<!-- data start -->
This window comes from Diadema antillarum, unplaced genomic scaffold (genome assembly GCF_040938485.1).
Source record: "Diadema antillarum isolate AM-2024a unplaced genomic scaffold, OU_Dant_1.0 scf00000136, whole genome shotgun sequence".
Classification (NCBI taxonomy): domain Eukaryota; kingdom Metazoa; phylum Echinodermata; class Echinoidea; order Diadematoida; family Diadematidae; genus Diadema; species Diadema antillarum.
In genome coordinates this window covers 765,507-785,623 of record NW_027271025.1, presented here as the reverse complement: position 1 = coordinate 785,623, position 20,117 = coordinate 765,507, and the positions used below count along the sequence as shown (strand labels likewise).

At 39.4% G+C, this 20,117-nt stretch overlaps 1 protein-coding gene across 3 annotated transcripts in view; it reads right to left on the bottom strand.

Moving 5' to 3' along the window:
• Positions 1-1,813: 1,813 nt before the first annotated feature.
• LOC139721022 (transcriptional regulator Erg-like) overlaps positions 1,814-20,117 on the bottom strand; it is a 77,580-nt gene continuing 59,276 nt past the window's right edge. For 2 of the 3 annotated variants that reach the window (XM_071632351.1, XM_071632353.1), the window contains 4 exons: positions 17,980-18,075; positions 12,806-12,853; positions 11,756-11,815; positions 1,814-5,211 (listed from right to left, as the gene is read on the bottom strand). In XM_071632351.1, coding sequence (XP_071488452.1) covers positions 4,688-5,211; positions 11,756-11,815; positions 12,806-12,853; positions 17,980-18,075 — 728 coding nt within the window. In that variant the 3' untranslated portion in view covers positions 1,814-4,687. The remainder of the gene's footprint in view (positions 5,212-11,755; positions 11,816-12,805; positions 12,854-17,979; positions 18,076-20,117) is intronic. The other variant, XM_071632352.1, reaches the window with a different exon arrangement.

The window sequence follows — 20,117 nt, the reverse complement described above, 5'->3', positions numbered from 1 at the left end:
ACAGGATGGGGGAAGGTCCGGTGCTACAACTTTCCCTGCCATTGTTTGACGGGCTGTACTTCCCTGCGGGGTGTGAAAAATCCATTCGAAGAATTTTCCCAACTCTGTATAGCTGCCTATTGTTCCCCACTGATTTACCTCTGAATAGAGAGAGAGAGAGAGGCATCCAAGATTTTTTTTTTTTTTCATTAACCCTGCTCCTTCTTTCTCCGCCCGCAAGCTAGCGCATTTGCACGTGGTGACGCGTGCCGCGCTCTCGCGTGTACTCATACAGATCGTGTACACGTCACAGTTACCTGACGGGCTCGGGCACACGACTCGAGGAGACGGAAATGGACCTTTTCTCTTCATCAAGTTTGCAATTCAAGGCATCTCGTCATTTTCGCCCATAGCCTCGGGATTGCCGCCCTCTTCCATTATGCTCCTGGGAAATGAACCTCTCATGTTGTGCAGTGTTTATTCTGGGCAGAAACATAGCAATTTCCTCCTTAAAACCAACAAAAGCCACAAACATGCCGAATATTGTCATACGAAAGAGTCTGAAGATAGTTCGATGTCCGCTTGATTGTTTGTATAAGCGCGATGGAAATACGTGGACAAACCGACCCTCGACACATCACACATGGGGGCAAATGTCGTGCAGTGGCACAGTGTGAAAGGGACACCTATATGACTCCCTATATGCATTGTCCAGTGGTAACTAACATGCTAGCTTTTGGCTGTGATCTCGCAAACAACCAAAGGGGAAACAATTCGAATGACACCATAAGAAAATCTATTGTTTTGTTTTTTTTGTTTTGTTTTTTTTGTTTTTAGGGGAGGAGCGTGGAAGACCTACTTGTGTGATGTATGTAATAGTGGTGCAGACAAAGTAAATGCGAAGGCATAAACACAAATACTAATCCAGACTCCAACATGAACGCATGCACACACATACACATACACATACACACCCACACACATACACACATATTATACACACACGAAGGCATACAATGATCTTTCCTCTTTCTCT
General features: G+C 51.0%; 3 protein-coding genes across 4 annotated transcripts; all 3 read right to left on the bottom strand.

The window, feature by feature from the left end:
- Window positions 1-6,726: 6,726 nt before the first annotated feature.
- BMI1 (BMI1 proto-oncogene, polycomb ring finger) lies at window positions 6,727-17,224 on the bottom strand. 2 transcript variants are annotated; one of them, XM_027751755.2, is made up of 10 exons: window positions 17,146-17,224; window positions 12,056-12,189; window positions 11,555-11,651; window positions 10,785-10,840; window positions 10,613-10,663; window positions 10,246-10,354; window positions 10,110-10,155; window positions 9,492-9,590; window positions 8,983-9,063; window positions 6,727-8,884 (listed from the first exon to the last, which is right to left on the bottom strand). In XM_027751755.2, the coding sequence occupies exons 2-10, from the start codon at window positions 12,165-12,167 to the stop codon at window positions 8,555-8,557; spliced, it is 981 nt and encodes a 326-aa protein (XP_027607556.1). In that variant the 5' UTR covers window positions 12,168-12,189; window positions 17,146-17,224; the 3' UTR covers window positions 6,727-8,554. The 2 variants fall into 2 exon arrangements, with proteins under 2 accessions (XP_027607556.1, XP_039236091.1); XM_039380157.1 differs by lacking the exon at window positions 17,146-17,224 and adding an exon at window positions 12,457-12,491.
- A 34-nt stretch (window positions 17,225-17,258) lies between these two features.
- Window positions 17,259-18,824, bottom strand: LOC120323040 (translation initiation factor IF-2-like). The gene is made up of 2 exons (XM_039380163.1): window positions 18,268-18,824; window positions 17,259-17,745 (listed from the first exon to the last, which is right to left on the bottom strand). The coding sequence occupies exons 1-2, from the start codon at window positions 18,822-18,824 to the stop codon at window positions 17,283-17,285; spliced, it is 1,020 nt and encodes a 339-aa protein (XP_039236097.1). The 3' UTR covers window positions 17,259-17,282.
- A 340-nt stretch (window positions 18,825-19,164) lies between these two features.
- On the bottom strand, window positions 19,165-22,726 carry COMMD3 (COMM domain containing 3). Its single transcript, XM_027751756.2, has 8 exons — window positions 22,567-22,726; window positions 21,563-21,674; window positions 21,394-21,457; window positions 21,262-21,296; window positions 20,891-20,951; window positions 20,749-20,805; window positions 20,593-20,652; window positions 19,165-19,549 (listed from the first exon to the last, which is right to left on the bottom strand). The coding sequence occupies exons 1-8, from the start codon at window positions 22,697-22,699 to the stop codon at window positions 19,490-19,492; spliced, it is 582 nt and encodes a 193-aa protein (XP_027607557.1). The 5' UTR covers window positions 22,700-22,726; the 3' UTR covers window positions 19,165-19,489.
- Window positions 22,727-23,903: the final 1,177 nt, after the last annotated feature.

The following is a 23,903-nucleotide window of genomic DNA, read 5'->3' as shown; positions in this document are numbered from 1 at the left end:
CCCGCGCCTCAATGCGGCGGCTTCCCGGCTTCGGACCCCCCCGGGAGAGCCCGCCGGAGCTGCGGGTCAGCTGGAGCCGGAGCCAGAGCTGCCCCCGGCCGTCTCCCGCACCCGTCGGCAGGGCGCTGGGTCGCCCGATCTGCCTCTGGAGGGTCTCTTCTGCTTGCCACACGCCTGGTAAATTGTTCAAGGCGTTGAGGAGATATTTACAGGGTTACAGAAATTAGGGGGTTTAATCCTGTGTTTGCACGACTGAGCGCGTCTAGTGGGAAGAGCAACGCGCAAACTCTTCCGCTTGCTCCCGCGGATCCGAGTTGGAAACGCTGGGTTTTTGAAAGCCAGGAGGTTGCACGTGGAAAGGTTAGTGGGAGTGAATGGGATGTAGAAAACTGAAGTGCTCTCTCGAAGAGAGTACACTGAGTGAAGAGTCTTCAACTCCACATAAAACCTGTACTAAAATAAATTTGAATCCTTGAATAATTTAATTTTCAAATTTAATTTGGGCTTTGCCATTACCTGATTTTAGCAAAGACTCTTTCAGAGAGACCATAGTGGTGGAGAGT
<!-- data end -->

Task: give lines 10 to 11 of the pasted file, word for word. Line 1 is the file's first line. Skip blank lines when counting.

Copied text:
ACAGGATGGGGGAAGGTCCGGTGCTACAACTTTCCCTGCCATTGTTTGACGGGCTGTACTTCCCTGCGGGGTGTGAAAAATCCATTCGAAGAATTTTCCCAACTCTGTATAGCTGCCTATTGTTCCCCACTGATTTACCTCTGAATAGAGAGAGAGAGAGAGGCATCCAAGATTTTTTTTTTTTTTCATTAACCCTGCTCCTTCTTTCTCCGCCCGCAAGCTAGCGCATTTGCACGTGGTGACGCGTGCCGCGCTCTCGCGTGTACTCATACAGATCGTGTACACGTCACAGTTACCTGACGGGCTCGGGCACACGACTCGAGGAGACGGAAATGGACCTTTTCTCTTCATCAAGTTTGCAATTCAAGGCATCTCGTCATTTTCGCCCATAGCCTCGGGATTGCCGCCCTCTTCCATTATGCTCCTGGGAAATGAACCTCTCATGTTGTGCAGTGTTTATTCTGGGCAGAAACATAGCAATTTCCTCCTTAAAACCAACAAAAGCCACAAACATGCCGAATATTGTCATACGAAAGAGTCTGAAGATAGTTCGATGTCCGCTTGATTGTTTGTATAAGCGCGATGGAAATACGTGGACAAACCGACCCTCGACACATCACACATGGGGGCAAATGTCGTGCAGTGGCACAGTGTGAAAGGGACACCTATATGACTCCCTATATGCATTGTCCAGTGGTAACTAACATGCTAGCTTTTGGCTGTGATCTCGCAAACAACCAAAGGGGAAACAATTCGAATGACACCATAAGAAAATCTATTGTTTTGTTTTTTTTGTTTTGTTTTTTTTGTTTTTAGGGGAGGAGCGTGGAAGACCTACTTGTGTGATGTATGTAATAGTGGTGCAGACAAAGTAAATGCGAAGGCATAAACACAAATACTAATCCAGACTCCAACATGAACGCATGCACACACATACACATACACATACACACCCACACACATACACACATATTATACACACACGAAGGCATACAATGATCTTTCCTCTTTCTCT
General features: G+C 51.0%; 3 protein-coding genes across 4 annotated transcripts; all 3 read right to left on the bottom strand.